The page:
Busy-looking week ahead, starting with a screening of the new "Harry Potter" today. And am coming off a weekend that included seeing "The Proposal," a few hours at the Cleveland Metroparks Zoo, some dipping into "Star Trek" movies on Blu-ray and what-not. Notes after the jump.
First, in case you missed it, I wrote a piece about "Route 66" and its NE Ohio connections which was in Sunday's Beacon Journal and is here. The weekly DVD column -- focusing on "Mad Men" and "The State" -- is here. And my co-worker Betty Lin-Fisher has been trying a different approach to TV viewing, which she wrote about here.
The bride and I tried to relax a lot this weekend. Besides the trip to the zoo, that included going to see "The Proposal," the Sandra Bullock-Ryan Reynolds romantic comedy which has been quietly collecting some nice money ($113 million so far, according to Box Office Mojo) while others get the blockbuster buzz.
If you've seen the trailers -- harsh boss Bullock pretends to be marrying her assistant, Reynolds, so she can avoid deportation to Canada. It's a weirdly somber, often harsh movie, sometimes unnecessarily, although you know exactly where it is going. Some things I thought would be funny -- such as Oscar Nunez as a multitasking guy -- aren't all that much. (I like him on "The Office" but here I kept thinking how much more Rowan Atkinson would have done with the same part.) There are some laughs here and there, but not enough to make me want to see it again.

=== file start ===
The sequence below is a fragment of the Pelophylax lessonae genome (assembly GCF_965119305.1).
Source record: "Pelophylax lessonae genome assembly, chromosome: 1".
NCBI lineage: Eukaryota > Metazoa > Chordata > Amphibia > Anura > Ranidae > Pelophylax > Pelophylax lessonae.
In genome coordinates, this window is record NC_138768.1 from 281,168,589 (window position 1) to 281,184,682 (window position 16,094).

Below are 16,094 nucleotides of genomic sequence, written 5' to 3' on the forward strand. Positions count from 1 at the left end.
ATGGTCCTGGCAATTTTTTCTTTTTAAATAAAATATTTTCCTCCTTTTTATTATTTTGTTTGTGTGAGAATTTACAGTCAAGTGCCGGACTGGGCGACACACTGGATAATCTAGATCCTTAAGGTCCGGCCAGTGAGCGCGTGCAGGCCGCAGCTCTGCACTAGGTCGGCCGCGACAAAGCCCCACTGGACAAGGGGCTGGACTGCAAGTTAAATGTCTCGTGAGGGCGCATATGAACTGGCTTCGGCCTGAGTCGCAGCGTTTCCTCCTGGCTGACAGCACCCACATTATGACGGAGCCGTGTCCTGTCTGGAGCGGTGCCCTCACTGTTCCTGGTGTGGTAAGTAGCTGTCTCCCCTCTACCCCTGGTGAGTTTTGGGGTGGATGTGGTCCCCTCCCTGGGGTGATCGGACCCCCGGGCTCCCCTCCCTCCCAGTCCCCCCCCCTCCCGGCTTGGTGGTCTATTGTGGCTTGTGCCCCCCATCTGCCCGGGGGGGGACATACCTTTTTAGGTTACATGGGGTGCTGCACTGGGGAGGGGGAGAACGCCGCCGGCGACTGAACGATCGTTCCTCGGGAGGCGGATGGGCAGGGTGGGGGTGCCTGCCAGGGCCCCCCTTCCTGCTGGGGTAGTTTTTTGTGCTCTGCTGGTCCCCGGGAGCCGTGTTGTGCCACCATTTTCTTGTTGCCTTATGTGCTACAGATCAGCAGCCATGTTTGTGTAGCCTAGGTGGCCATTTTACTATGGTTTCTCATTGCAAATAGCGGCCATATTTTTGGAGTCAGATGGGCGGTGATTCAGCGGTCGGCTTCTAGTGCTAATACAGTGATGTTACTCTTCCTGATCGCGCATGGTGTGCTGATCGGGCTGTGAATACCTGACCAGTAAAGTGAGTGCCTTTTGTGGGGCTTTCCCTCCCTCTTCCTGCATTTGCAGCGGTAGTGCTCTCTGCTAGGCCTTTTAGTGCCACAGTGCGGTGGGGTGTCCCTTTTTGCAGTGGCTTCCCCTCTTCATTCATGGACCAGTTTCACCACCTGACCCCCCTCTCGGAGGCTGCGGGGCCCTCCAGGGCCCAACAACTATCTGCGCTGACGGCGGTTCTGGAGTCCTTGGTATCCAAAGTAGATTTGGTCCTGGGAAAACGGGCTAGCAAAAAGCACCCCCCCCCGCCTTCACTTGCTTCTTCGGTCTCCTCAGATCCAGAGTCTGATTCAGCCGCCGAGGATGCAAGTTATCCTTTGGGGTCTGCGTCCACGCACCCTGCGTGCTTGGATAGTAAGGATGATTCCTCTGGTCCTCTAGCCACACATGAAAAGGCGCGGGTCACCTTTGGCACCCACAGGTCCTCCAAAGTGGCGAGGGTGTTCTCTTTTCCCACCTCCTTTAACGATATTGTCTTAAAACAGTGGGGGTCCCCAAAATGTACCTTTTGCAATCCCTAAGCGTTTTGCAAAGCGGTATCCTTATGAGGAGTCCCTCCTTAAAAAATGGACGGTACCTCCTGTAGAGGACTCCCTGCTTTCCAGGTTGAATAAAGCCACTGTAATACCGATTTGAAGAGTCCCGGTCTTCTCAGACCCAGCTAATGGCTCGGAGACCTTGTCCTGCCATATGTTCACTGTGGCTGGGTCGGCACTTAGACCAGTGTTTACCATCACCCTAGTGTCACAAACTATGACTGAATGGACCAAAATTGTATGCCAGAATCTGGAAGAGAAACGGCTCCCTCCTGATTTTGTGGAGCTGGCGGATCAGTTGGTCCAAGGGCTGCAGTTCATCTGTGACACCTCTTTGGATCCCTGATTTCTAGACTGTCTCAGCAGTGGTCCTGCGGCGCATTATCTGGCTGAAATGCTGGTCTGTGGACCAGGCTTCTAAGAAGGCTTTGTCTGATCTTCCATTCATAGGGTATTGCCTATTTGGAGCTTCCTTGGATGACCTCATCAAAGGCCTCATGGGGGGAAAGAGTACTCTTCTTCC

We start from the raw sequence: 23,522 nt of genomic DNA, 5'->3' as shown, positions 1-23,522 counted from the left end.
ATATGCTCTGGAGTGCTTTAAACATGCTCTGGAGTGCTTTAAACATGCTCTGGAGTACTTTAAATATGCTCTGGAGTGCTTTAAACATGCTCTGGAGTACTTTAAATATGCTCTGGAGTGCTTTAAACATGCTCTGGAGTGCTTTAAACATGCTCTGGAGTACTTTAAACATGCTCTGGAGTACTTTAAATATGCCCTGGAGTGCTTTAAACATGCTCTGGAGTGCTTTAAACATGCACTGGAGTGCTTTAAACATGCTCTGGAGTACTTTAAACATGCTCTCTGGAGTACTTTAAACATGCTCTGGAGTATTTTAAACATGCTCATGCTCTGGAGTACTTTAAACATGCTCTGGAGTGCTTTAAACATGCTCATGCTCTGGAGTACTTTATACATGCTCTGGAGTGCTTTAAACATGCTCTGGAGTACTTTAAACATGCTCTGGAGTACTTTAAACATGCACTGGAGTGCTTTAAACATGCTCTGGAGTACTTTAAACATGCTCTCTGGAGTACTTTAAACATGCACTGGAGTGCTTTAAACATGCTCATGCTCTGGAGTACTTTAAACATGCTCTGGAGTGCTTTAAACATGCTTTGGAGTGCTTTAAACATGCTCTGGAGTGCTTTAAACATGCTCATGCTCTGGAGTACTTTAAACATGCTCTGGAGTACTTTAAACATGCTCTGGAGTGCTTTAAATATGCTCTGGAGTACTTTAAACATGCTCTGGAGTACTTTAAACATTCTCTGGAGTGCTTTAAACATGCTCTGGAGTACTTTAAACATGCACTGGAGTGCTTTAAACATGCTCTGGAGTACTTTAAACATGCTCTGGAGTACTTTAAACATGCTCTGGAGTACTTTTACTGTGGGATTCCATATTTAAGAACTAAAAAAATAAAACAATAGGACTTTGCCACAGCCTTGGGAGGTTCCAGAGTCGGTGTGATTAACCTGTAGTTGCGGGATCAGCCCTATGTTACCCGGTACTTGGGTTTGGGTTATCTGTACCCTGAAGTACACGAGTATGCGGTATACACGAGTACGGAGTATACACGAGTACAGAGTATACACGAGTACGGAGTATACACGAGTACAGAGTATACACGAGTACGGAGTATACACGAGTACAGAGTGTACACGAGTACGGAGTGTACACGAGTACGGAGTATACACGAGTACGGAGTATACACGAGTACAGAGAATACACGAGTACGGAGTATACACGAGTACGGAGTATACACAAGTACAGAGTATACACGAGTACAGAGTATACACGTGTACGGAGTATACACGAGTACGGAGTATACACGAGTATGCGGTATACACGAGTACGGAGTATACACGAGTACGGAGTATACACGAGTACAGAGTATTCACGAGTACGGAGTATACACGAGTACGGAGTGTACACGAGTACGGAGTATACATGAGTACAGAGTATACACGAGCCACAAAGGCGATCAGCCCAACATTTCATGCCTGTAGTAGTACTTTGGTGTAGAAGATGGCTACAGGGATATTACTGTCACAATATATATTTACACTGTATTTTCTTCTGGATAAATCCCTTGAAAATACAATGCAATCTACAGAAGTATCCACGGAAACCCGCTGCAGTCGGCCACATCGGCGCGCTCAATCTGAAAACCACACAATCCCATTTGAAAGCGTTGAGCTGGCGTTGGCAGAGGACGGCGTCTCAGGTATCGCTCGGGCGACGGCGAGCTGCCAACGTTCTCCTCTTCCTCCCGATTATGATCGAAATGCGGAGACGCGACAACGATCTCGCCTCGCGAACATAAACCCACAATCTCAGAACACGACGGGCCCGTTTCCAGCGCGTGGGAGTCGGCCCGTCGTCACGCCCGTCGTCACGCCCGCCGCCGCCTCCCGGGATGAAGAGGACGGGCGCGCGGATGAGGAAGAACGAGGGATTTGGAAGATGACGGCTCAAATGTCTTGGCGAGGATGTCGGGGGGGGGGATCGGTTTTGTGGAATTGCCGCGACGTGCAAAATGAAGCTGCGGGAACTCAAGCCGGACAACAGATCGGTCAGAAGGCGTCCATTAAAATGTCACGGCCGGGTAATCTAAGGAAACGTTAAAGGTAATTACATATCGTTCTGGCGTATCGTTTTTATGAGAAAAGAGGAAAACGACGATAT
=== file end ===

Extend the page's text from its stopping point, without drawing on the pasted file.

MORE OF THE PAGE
Well, except for Betty White, playing Reynolds's 90-year-old grandmother. (White herself is just -- JUST -- 87.) She takes over the movie pretty much every time she's onscreen. Even when the bits with her are obvious, White makes them work as well as anyone.
I got the Blu-ray set of the first six "Star Trek" movies this weekend, and sampled bits of VI and II. VI looks great, a very nice transfer, sharp color and mostly OK effects. (There's one scene where a shot-up vessel looks as if it's hanging from a string.) I also like the "library computer" feature, which provides a guide to terms and information while you are watching the movie, so you can cross-check which play Christopher Plummer is quoting.
I looked at II because I recently rewatched it in conjunction with the latest "Star Trek" film, since the new one has so many references to the earlier film (including in its use of the Kobayashi Maru scenario). And the picture on the older DVD I watched was often awful -- dull picture and a lot of bad color balance making it often look too red. The Blu-ray promises a remastered version, and the image did seem a little sharper than the one I saw on the old DVD. But the color scheme still looks off, still too red.
More to study, of course. Will be interested to see how much dazzle remains in the tour of the Enterprise in the first film. Which I always think of in terms of my friend Phillip Blanchard's concise review: "It's a really big ship."
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